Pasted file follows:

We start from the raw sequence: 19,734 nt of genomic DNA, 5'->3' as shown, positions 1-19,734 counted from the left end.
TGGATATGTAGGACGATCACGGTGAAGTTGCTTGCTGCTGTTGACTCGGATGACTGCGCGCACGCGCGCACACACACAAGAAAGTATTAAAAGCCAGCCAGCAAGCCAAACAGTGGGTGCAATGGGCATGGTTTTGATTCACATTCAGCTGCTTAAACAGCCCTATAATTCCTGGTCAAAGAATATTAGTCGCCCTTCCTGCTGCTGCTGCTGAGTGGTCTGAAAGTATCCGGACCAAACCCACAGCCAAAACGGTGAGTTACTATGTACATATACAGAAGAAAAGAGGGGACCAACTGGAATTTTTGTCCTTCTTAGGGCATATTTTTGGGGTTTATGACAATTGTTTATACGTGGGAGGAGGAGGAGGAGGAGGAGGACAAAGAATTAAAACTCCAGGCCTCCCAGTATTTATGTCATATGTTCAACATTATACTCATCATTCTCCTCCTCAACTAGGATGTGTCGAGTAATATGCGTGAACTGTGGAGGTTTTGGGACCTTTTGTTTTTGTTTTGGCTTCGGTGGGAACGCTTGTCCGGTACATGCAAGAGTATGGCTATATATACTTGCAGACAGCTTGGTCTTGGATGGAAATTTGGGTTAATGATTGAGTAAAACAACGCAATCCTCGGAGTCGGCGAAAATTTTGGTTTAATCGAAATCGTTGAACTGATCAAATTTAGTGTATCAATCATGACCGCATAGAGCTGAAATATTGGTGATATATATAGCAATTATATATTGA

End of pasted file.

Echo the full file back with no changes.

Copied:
We start from the raw sequence: 19,734 nt of genomic DNA, 5'->3' as shown, positions 1-19,734 counted from the left end.
TGGATATGTAGGACGATCACGGTGAAGTTGCTTGCTGCTGTTGACTCGGATGACTGCGCGCACGCGCGCACACACACAAGAAAGTATTAAAAGCCAGCCAGCAAGCCAAACAGTGGGTGCAATGGGCATGGTTTTGATTCACATTCAGCTGCTTAAACAGCCCTATAATTCCTGGTCAAAGAATATTAGTCGCCCTTCCTGCTGCTGCTGCTGAGTGGTCTGAAAGTATCCGGACCAAACCCACAGCCAAAACGGTGAGTTACTATGTACATATACAGAAGAAAAGAGGGGACCAACTGGAATTTTTGTCCTTCTTAGGGCATATTTTTGGGGTTTATGACAATTGTTTATACGTGGGAGGAGGAGGAGGAGGAGGAGGACAAAGAATTAAAACTCCAGGCCTCCCAGTATTTATGTCATATGTTCAACATTATACTCATCATTCTCCTCCTCAACTAGGATGTGTCGAGTAATATGCGTGAACTGTGGAGGTTTTGGGACCTTTTGTTTTTGTTTTGGCTTCGGTGGGAACGCTTGTCCGGTACATGCAAGAGTATGGCTATATATACTTGCAGACAGCTTGGTCTTGGATGGAAATTTGGGTTAATGATTGAGTAAAACAACGCAATCCTCGGAGTCGGCGAAAATTTTGGTTTAATCGAAATCGTTGAACTGATCAAATTTAGTGTATCAATCATGACCGCATAGAGCTGAAATATTGGTGATATATATAGCAATTATATATTGA